My Dad made me this awesome mini-desk for my laptop …. and it was put to good use on our first day. I now carry a piece of my Dad and his love with me wherever I travel. And that makes my heart shine.

A good long first day found us arriving in Illinois late evening, spending a few quality days with our friend Barbie June. Knowing the solace and company of a long-time dear friend (and second Mother to me) ever welcoming has me warmed by the comforts of friends during the Christmas holidays. What a spectacular season this has been for family gatherings and friend get-togethers!

Mount Madonna Center

Our Winter Home! Truly a last minute decision … and we’re elated to be accepted to attend this glorious mountain retreat: Mount Madonna Center.

Program Dates

January 3rd – April 1st, 2012

All the information below comes directly from the Mount Madonna website @

If you are interested in an amazing opportunity for spiritual growth, yoga, community and service, MMC might just be exactly what you desire in this adventure of life.


A Conference, Retreat and Yoga Center in the Heart of California

  • Mount Madonna Center is a conference and retreat center located on 355 acres of mountain-top redwood forest and grassland overlooking Monterey Bay, between Santa Cruz and Monterey, in Northern California.
  • We are a community designed to nurture the creative arts and the health sciences within a context of personal and spiritual growth, inspired by Baba Hari Dass and sponsored by the Hanuman Fellowship, a group whose talents and interests are unified by the common practice of Yoga.
  • We offer a supportive community atmosphere for relaxation, reflection, and a wide variety of learning experiences. Program participants are invited to join in all ongoing Center activities – celebration, work, and play. Amenities include hiking trails, volleyball, tennis, and basketball courts, a pond (we call it “The Lake”) for swimming, a hot tub, a gymnasium for volleyball and basketball, and bodywork at the Kaya Kalpa Wellness Center.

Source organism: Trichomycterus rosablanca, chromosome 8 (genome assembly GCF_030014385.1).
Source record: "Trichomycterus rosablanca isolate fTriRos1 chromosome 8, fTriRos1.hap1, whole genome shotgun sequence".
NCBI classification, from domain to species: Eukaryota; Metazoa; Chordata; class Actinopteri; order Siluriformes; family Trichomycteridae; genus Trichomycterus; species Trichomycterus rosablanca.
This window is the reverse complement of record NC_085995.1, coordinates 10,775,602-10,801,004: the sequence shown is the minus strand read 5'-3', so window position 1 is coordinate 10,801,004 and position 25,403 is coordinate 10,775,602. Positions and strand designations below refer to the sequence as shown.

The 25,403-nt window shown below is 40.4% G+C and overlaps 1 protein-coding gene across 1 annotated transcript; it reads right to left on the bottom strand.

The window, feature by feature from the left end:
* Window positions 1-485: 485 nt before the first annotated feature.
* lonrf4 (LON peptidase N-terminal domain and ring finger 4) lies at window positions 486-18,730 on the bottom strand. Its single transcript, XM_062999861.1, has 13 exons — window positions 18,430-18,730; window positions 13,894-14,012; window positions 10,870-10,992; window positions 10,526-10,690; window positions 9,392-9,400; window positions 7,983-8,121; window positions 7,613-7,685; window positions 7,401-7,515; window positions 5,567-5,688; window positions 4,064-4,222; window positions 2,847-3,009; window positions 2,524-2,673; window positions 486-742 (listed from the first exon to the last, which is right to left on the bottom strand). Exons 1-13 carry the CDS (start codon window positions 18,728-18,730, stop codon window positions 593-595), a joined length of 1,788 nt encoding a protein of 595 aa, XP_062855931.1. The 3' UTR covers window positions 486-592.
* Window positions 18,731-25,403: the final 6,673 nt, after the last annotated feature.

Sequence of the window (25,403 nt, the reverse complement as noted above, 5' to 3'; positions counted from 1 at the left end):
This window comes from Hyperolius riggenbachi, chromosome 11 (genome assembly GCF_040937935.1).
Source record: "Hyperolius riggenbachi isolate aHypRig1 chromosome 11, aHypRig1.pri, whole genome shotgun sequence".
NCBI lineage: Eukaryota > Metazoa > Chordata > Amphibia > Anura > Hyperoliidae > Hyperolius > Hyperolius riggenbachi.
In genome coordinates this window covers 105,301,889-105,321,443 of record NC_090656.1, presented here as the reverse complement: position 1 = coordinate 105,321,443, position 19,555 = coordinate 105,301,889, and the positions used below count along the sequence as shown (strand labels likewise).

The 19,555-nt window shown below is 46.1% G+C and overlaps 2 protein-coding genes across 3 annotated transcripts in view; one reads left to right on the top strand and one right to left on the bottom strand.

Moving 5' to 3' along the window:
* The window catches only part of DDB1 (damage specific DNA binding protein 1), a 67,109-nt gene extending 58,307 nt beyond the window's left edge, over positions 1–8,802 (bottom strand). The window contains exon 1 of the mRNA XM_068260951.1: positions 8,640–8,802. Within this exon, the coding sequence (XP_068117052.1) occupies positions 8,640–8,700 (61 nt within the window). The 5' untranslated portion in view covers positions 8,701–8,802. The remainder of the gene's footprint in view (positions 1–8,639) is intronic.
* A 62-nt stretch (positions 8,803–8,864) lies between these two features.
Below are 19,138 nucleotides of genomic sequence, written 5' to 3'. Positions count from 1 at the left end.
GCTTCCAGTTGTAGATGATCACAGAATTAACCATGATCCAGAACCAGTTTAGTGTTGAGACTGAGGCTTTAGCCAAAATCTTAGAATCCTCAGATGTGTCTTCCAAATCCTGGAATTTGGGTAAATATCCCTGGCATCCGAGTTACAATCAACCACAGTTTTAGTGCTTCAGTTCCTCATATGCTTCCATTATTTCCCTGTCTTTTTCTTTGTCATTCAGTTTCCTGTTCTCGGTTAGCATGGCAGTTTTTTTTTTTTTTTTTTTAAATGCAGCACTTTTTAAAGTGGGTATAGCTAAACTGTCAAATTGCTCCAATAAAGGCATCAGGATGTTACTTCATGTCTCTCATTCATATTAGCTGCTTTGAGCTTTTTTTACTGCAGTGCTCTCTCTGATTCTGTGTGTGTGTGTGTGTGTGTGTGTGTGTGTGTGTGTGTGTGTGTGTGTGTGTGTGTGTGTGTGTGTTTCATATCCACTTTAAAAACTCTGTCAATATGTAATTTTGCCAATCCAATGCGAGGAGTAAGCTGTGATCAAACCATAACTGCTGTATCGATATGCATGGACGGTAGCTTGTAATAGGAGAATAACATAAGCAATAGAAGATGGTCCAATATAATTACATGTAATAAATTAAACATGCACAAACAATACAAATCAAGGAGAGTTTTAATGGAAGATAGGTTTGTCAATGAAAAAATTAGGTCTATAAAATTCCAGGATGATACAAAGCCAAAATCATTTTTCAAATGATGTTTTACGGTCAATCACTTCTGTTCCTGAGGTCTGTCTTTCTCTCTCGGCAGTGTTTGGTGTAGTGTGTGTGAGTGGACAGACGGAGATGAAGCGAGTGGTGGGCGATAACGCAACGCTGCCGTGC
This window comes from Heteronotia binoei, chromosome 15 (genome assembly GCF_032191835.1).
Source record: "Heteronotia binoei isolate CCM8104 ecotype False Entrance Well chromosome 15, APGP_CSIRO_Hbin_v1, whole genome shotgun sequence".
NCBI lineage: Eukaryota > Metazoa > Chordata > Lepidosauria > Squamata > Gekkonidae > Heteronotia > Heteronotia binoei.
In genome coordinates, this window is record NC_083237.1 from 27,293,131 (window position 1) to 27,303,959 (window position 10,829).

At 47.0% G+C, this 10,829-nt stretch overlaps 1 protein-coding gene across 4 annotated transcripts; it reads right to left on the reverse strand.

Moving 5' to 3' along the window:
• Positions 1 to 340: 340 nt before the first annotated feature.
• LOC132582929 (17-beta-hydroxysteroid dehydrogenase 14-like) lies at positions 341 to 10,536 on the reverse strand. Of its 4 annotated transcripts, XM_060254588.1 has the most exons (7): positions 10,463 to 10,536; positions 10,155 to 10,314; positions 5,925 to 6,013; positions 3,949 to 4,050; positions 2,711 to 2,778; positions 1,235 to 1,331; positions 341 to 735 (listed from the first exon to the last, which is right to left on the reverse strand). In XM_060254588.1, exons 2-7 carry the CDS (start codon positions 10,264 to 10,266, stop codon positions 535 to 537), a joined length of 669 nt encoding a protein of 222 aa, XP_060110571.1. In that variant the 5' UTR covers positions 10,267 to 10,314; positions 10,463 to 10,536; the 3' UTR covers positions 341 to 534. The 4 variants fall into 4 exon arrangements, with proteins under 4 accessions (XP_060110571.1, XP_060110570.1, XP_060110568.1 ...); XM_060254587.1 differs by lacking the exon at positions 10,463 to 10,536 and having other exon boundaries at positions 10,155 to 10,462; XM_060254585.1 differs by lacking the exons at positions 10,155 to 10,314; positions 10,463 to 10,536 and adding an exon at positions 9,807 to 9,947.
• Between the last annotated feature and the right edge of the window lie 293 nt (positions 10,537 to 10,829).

• A 12 WEEK RESIDENTIAL SERVICE LEARNING PROGRAM called Yoga, Service and Community is available at Mount Madonna Center for those interested in living and working within an intentional community with service as a primary value. Depending on the Center’s needs, work is assigned in housekeeping, event set-up, kitchen, recycling, general maintenance, gardening and landscaping. Participants receive single accommodation, meals, daily yoga classes, regularly scheduled group meetings, and participation in community activities. Please contact

Who We Are

The Mount Madonna Center (MMC) community, founded in 1978, is home to children and adults of all ages. Inspired by the teachings and example of Baba Hari Dass, a silent yogi and a master of classical Ashtanga Yoga, our aim is to create an environment where residents and guests are supported in the pursuit and fulfillment of their personal growth and spiritual goals. We eat communally, work together, share in study and meditation, and join in responsibility for our retreat and conference facility and our children’s school. The spiritual disciplines of yoga and selfless service are the foundations of our community life.

MMC serves the larger society through the retreats and seminars which it hosts; through Mount Madonna School, an independent kindergarten, primary and high school; and through the Mount Madonna Institute, which offers Diploma, Certificate, and Master of the Arts programs in several areas of professional and personal development. Most of the work of running Mount Madonna Center is done on a volunteer basis. We aim to work in the spirit of selfless service or karma yoga, one of our main practical methods of self-development.

What We Offer

Each Yoga, Service, and Community program includes daily offerings of many types of yoga classes, community service (kitchen, housekeeping, garden, maintenance, etc.), as well as evening classes and discussion groups in yoga philosophy and community themes. There will be free time for rest, study and recreation, and an invaluable opportunity to draw upon the 30 years of dedicated practice that many in our community have experienced. You are also invited to participate in MMC community retreats and special events occurring during your session.

Your Commitment

For the new three-month sessions beginning January, 2012, the fee is $975 with a weekly commitment of 24 hours work/service, 4 hours of weekly meetings, and 2 hours of instruction in yoga philosophy, pranayama and meditation; for a total of 30 hours per week. YSC fees include meals and indoor single accommodation.